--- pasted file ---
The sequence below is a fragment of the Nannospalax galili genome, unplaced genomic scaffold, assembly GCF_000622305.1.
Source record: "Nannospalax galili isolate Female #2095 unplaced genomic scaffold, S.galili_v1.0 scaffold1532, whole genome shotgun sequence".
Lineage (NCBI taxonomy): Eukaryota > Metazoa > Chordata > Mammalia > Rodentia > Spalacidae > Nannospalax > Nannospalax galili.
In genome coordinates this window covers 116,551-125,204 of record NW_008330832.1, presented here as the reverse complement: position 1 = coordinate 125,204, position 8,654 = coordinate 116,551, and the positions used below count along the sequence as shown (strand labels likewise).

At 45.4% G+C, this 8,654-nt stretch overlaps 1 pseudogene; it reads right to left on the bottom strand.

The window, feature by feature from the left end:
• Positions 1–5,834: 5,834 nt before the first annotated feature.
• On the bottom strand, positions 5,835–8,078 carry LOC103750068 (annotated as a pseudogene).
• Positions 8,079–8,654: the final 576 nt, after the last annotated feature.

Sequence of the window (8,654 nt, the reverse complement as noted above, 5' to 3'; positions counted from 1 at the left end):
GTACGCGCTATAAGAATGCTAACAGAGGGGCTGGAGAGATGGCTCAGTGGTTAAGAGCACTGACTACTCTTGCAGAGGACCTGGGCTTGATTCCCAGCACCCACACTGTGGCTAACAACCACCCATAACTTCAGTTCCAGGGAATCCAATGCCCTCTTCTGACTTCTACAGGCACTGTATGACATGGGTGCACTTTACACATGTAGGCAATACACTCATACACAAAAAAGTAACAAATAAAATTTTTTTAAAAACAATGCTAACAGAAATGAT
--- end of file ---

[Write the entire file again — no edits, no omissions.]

The sequence below is a fragment of the Nannospalax galili genome, unplaced genomic scaffold, assembly GCF_000622305.1.
Source record: "Nannospalax galili isolate Female #2095 unplaced genomic scaffold, S.galili_v1.0 scaffold1532, whole genome shotgun sequence".
Lineage (NCBI taxonomy): Eukaryota > Metazoa > Chordata > Mammalia > Rodentia > Spalacidae > Nannospalax > Nannospalax galili.
In genome coordinates this window covers 116,551-125,204 of record NW_008330832.1, presented here as the reverse complement: position 1 = coordinate 125,204, position 8,654 = coordinate 116,551, and the positions used below count along the sequence as shown (strand labels likewise).

At 45.4% G+C, this 8,654-nt stretch overlaps 1 pseudogene; it reads right to left on the bottom strand.

The window, feature by feature from the left end:
• Positions 1–5,834: 5,834 nt before the first annotated feature.
• On the bottom strand, positions 5,835–8,078 carry LOC103750068 (annotated as a pseudogene).
• Positions 8,079–8,654: the final 576 nt, after the last annotated feature.

Sequence of the window (8,654 nt, the reverse complement as noted above, 5' to 3'; positions counted from 1 at the left end):
GTACGCGCTATAAGAATGCTAACAGAGGGGCTGGAGAGATGGCTCAGTGGTTAAGAGCACTGACTACTCTTGCAGAGGACCTGGGCTTGATTCCCAGCACCCACACTGTGGCTAACAACCACCCATAACTTCAGTTCCAGGGAATCCAATGCCCTCTTCTGACTTCTACAGGCACTGTATGACATGGGTGCACTTTACACATGTAGGCAATACACTCATACACAAAAAAGTAACAAATAAAATTTTTTTAAAAACAATGCTAACAGAAATGAT